Solar System, The Sun

How Long Does It Take To Get To The Sun?

The fastest moving space vehicles are referred to as Helios probes. They have orbited around the sun to gather information about it. These probes travel at approximately 157 miles per hour and they make no stops on the way from Earth to the sun. They reached their destination in about 24.7 days.
How Long Does It Take To Get To The Sun?

The sun is a massive ball of gas and it is hot. When you step outside on a warm summer day, you can feel the heat radiating from it. This often makes it feel closer to Earth than it really is.

Looking at a Trip to the Sun

The sun is approximately 93 million miles away from Earth. To put this into perspective, it would take you about 177 years to reach the sun in a car if you were driving at 60 miles per hour and you did not stop once. It would take about 19 years if you were in a commercial jet that was flying at approximately 550 miles per hour without stopping.

Helios Probes

However, due to the fact that the surface of the sun is approximately 10,340 degrees Fahrenheit, it is not possible for humans to make the trip. Since the trip would be long and something a human could not survive and you’d definitely run out of gas with nowhere to stop, scientists have found ways to get digital information about this ball of gas. There are special robotic probes that have been sent to the sun and the surrounding area. This has allowed scientists to monitor the weather patterns and behaviors associated with the sun.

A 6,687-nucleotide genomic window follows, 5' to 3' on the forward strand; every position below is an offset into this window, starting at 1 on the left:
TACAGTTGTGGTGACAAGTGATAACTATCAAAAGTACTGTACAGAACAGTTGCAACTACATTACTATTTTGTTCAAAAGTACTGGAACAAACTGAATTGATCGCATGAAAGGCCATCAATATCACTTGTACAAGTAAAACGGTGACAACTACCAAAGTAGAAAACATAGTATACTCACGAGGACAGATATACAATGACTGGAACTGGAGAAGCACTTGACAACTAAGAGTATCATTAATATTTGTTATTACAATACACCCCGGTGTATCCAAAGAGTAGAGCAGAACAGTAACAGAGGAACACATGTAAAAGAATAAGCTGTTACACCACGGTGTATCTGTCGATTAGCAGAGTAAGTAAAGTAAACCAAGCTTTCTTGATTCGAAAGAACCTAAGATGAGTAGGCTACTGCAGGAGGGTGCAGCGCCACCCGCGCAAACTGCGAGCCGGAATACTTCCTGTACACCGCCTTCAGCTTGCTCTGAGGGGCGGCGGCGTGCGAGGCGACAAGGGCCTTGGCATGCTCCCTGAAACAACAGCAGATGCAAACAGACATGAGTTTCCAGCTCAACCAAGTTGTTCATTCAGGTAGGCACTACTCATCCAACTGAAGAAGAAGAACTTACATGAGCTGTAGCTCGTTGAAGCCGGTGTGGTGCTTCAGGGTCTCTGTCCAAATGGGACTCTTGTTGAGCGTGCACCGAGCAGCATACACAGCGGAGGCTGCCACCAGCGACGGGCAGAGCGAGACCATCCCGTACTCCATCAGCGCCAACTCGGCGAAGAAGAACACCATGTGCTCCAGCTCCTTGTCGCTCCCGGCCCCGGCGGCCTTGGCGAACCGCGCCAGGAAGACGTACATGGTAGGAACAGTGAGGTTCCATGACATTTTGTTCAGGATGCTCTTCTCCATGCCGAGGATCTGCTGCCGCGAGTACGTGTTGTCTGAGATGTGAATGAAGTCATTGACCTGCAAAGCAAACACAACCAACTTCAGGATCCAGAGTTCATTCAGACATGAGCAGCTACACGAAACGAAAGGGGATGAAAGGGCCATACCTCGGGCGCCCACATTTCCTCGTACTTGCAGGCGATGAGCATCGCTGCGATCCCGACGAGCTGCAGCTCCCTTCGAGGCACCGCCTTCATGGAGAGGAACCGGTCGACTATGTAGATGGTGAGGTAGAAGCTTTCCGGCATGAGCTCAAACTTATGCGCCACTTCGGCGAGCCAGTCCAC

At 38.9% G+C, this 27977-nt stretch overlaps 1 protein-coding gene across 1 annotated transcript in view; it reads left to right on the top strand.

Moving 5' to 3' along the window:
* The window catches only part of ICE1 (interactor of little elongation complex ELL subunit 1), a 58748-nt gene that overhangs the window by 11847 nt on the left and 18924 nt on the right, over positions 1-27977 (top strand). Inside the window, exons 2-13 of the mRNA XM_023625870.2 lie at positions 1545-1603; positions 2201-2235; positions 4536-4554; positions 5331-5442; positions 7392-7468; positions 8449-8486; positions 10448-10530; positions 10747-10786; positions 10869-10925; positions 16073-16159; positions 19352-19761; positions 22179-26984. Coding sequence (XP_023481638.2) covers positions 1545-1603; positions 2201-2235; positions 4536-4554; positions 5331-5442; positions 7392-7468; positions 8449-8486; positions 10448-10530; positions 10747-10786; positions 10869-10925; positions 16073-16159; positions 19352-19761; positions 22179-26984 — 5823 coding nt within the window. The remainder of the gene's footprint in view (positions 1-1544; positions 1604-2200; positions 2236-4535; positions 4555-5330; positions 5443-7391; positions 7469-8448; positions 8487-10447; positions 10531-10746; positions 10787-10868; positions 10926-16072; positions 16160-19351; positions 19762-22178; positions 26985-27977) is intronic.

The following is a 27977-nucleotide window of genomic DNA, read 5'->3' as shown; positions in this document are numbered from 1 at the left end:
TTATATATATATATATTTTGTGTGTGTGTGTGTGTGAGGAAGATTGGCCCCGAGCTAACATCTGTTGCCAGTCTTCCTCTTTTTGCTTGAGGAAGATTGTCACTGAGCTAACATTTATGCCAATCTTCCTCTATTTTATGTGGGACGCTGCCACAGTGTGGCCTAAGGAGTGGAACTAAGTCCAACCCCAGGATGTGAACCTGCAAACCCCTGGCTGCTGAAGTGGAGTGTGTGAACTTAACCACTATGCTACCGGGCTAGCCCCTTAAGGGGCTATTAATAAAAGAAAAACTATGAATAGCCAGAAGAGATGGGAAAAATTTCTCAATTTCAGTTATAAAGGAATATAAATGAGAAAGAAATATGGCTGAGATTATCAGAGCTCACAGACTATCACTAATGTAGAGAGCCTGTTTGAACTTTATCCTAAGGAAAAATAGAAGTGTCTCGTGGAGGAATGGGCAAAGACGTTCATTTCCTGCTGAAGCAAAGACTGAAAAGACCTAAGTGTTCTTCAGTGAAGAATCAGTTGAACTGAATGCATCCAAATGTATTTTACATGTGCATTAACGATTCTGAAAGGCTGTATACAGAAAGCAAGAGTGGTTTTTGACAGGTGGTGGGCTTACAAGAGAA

The fastest moving space vehicles are referred to as Helios probes. They have orbited around the sun to gather information about it. These probes travel at approximately 157 miles per hour and they make no stops on the way from Earth to the sun. They reached their destination in about 24.7 days.

Getting to the sun would certainly be an adventure. However, it is not possible due to its composition. No human would be able to survive it and there is no spacecraft so far that would be able to resist the treacherous conditions.

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Jamie is an amateur astronomer and every day space geek.